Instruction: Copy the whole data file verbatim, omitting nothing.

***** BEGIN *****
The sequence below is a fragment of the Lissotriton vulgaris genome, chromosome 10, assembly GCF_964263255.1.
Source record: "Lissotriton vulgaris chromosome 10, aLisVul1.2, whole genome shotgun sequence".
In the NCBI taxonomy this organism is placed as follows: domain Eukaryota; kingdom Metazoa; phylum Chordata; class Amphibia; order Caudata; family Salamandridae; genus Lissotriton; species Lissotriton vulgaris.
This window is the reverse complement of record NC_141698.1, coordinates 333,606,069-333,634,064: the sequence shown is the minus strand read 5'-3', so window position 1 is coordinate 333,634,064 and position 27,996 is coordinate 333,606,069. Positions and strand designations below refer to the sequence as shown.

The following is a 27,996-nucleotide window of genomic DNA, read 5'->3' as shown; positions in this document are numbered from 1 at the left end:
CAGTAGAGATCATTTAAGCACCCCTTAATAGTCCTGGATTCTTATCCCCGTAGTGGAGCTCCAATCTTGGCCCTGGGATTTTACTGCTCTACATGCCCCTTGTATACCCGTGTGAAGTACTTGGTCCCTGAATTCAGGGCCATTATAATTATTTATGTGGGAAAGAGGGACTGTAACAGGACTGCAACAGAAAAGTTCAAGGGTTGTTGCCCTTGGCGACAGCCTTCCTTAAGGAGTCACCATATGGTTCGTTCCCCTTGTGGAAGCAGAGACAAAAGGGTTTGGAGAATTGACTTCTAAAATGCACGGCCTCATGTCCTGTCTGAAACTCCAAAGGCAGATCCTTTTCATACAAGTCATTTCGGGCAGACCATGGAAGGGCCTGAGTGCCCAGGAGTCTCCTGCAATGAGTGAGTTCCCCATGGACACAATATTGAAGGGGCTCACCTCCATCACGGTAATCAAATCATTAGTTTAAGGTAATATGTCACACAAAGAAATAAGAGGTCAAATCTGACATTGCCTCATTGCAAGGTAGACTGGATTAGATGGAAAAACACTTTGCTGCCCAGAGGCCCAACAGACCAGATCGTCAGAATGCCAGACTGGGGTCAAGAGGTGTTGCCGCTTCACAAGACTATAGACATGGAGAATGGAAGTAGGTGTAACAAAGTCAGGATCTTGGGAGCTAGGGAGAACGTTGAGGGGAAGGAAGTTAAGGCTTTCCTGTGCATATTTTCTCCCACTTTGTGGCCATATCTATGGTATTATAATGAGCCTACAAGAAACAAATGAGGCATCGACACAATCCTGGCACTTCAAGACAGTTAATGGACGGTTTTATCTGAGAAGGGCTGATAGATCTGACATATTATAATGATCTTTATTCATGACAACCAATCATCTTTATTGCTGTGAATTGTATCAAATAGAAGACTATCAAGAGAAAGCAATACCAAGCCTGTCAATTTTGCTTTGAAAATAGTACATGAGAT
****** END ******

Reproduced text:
The sequence below is a fragment of the Lissotriton vulgaris genome, chromosome 10, assembly GCF_964263255.1.
Source record: "Lissotriton vulgaris chromosome 10, aLisVul1.2, whole genome shotgun sequence".
In the NCBI taxonomy this organism is placed as follows: domain Eukaryota; kingdom Metazoa; phylum Chordata; class Amphibia; order Caudata; family Salamandridae; genus Lissotriton; species Lissotriton vulgaris.
This window is the reverse complement of record NC_141698.1, coordinates 333,606,069-333,634,064: the sequence shown is the minus strand read 5'-3', so window position 1 is coordinate 333,634,064 and position 27,996 is coordinate 333,606,069. Positions and strand designations below refer to the sequence as shown.

The following is a 27,996-nucleotide window of genomic DNA, read 5'->3' as shown; positions in this document are numbered from 1 at the left end:
CAGTAGAGATCATTTAAGCACCCCTTAATAGTCCTGGATTCTTATCCCCGTAGTGGAGCTCCAATCTTGGCCCTGGGATTTTACTGCTCTACATGCCCCTTGTATACCCGTGTGAAGTACTTGGTCCCTGAATTCAGGGCCATTATAATTATTTATGTGGGAAAGAGGGACTGTAACAGGACTGCAACAGAAAAGTTCAAGGGTTGTTGCCCTTGGCGACAGCCTTCCTTAAGGAGTCACCATATGGTTCGTTCCCCTTGTGGAAGCAGAGACAAAAGGGTTTGGAGAATTGACTTCTAAAATGCACGGCCTCATGTCCTGTCTGAAACTCCAAAGGCAGATCCTTTTCATACAAGTCATTTCGGGCAGACCATGGAAGGGCCTGAGTGCCCAGGAGTCTCCTGCAATGAGTGAGTTCCCCATGGACACAATATTGAAGGGGCTCACCTCCATCACGGTAATCAAATCATTAGTTTAAGGTAATATGTCACACAAAGAAATAAGAGGTCAAATCTGACATTGCCTCATTGCAAGGTAGACTGGATTAGATGGAAAAACACTTTGCTGCCCAGAGGCCCAACAGACCAGATCGTCAGAATGCCAGACTGGGGTCAAGAGGTGTTGCCGCTTCACAAGACTATAGACATGGAGAATGGAAGTAGGTGTAACAAAGTCAGGATCTTGGGAGCTAGGGAGAACGTTGAGGGGAAGGAAGTTAAGGCTTTCCTGTGCATATTTTCTCCCACTTTGTGGCCATATCTATGGTATTATAATGAGCCTACAAGAAACAAATGAGGCATCGACACAATCCTGGCACTTCAAGACAGTTAATGGACGGTTTTATCTGAGAAGGGCTGATAGATCTGACATATTATAATGATCTTTATTCATGACAACCAATCATCTTTATTGCTGTGAATTGTATCAAATAGAAGACTATCAAGAGAAAGCAATACCAAGCCTGTCAATTTTGCTTTGAAAATAGTACATGAGAT